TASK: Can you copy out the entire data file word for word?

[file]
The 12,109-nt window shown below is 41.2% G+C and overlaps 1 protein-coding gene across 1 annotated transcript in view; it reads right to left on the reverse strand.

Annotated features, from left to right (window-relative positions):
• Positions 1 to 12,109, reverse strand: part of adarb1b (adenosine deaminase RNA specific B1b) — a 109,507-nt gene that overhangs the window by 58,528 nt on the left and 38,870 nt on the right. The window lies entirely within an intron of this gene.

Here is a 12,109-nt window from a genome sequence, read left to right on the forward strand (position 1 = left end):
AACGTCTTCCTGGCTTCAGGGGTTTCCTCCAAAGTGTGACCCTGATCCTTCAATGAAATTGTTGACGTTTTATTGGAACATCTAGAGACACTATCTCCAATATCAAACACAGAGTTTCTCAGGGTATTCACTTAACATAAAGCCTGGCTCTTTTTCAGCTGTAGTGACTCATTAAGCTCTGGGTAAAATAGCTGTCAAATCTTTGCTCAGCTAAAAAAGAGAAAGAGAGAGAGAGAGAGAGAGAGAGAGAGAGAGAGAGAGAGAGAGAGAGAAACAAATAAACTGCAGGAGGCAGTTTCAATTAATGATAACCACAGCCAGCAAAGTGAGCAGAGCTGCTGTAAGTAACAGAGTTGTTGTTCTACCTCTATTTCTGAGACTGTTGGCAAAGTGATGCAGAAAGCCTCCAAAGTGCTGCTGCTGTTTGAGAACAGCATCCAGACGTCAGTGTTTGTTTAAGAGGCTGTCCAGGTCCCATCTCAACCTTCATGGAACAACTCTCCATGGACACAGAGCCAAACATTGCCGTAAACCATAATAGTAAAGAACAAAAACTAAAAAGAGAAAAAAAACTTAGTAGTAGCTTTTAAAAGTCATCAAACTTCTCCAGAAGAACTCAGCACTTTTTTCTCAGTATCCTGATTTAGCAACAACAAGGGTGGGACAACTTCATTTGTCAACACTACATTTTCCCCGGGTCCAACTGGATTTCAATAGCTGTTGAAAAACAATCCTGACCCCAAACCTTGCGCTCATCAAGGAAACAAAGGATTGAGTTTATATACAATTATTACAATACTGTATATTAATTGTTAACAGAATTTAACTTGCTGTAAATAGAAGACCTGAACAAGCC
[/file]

The 12,109-nt window shown below is 41.2% G+C and overlaps 1 protein-coding gene across 1 annotated transcript in view; it reads right to left on the reverse strand.

Annotated features, from left to right (window-relative positions):
• Positions 1 to 12,109, reverse strand: part of adarb1b (adenosine deaminase RNA specific B1b) — a 109,507-nt gene that overhangs the window by 58,528 nt on the left and 38,870 nt on the right. The window lies entirely within an intron of this gene.

Here is a 12,109-nt window from a genome sequence, read left to right on the forward strand (position 1 = left end):
AACGTCTTCCTGGCTTCAGGGGTTTCCTCCAAAGTGTGACCCTGATCCTTCAATGAAATTGTTGACGTTTTATTGGAACATCTAGAGACACTATCTCCAATATCAAACACAGAGTTTCTCAGGGTATTCACTTAACATAAAGCCTGGCTCTTTTTCAGCTGTAGTGACTCATTAAGCTCTGGGTAAAATAGCTGTCAAATCTTTGCTCAGCTAAAAAAGAGAAAGAGAGAGAGAGAGAGAGAGAGAGAGAGAGAGAGAGAGAGAGAGAGAGAAACAAATAAACTGCAGGAGGCAGTTTCAATTAATGATAACCACAGCCAGCAAAGTGAGCAGAGCTGCTGTAAGTAACAGAGTTGTTGTTCTACCTCTATTTCTGAGACTGTTGGCAAAGTGATGCAGAAAGCCTCCAAAGTGCTGCTGCTGTTTGAGAACAGCATCCAGACGTCAGTGTTTGTTTAAGAGGCTGTCCAGGTCCCATCTCAACCTTCATGGAACAACTCTCCATGGACACAGAGCCAAACATTGCCGTAAACCATAATAGTAAAGAACAAAAACTAAAAAGAGAAAAAAAACTTAGTAGTAGCTTTTAAAAGTCATCAAACTTCTCCAGAAGAACTCAGCACTTTTTTCTCAGTATCCTGATTTAGCAACAACAAGGGTGGGACAACTTCATTTGTCAACACTACATTTTCCCCGGGTCCAACTGGATTTCAATAGCTGTTGAAAAACAATCCTGACCCCAAACCTTGCGCTCATCAAGGAAACAAAGGATTGAGTTTATATACAATTATTACAATACTGTATATTAATTGTTAACAGAATTTAACTTGCTGTAAATAGAAGACCTGAACAAGCC